particular shot to a particular place that you forget to see where your opponents are and what they are doing .
This is particularly common when people are learning to hit a drop shot . They attempt to hit the third-shot drop shot no matter where their opponents are . But a drop shot is only the best shot when your opponents are at the net . If your opponents do not come up to the net , then do not hit a drop shot . Keep them deep !
If you are blindly aiming for a particular spot on the court without considering where your opponents are , chances are you might be hitting it directly to them , and , at the very least , you will miss out on an opening because you literally aren ’ t looking for it . So what should you do instead ? Hit to the MIDDLE of the AREA between your opponents .
If your opponents are each positioned exactly in the middle of their side of the court , then it would happen that you would be aiming near the centerline of the court . But most of the time , the spot you should be aiming for will be left or right of the center of the court .
Now , for newbie to beginner players , go out and practice that before applying the next tip . Because the reality is , even though it ’ s best to hit to the middle of the two players …
# 4 ) Don ’ t Always Hit EXACTLY to the Middle of the Two Players
Like I said , if you ’ re just starting out , don ’ t even bother worrying about this . But for novice to advanced players , it will probably help to hit slightly off-center from the middle of the two players , slightly toward the person with the backhand in the middle ( assuming you have two righties with better forehands than backhands ).
No matter what level player you are , sometimes you ’ ll be playing against opponents who both have strong shots toward the middle ( for example , a rightleft combination with good forehands
HIT TO THE MIDDLE
in the middle , or two righties , one who prefers the forehand and one who prefers the backhand ).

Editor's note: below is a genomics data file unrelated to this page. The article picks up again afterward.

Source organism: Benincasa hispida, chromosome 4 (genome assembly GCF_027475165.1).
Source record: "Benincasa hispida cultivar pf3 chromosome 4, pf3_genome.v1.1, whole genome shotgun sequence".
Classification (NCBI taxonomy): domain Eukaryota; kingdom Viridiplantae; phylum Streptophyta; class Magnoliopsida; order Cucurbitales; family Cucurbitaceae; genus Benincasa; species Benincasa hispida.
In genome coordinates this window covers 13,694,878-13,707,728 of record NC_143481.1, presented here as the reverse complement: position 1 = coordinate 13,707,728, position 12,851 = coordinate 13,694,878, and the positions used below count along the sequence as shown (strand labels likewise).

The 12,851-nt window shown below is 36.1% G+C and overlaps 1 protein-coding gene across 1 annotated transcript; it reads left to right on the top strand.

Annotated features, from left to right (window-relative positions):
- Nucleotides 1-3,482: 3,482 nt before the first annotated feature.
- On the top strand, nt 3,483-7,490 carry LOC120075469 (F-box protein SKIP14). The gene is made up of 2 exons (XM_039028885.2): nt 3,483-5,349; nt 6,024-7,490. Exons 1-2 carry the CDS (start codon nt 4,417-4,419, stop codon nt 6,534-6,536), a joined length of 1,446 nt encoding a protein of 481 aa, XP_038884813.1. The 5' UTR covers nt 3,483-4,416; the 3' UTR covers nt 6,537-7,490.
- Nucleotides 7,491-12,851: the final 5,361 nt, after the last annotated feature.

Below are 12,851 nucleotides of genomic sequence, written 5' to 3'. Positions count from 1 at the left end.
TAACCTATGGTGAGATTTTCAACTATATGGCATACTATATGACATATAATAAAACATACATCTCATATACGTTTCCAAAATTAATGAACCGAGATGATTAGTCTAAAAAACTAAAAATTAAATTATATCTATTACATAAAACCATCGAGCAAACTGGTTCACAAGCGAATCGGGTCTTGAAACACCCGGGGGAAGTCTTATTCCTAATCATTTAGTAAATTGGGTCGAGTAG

These are still good times to hit to the middle because chances are , they will BOTH go for it and confuse themselves . Which brings us to point # 5 …
# 5 ) Hit to the Middle to Construct Your Point
Now this is key . This is where pickleball can start to be like chess .
Yes , your opponents may get confused when you hit to the middle , but don ’ t be disappointed if one of them manages to get the ball back over the net to you because , grasshopper , you are smarter than that .
You were not hitting to the middle to win on that shot . You hit to the middle to set yourself up for an even better shot down the road .
And it is that second ( or even third or fourth shot ) after you hit to the middle ( when your opponents are still off‐balance ) when you can take advantage of their teetering stance or their open sidelines to take your winning shot .
Now , we ’ re closing in on our last two hit-to-the-middle secrets .
# 6 ) Hit to the Middle Because it Keeps Your Partner in the Game
If you ’ ve watched the national matches , you ’ ve likely seen those long cross-court dinking rallies where two players are hitting on the diagonal , back and forth , while their partners are doing their very best to stay awake .
Well , when you have four top players on the court , that is sometimes the way to go . But whenever you hit a sharp cross-court shot , your opponent will probably return that shot to you , which makes it very difficult for your partner to even reach the ball , and it also puts a lot of pressure on you to make sure you are consistent and keep the ball in play .
When you hit to the middle instead , you open the possibilities back up . When your opponents are returning from the middle , you or your partner can be ready to hit the next shot , which will often be a put-away .
JUNE 2016 | MAGAZINE 9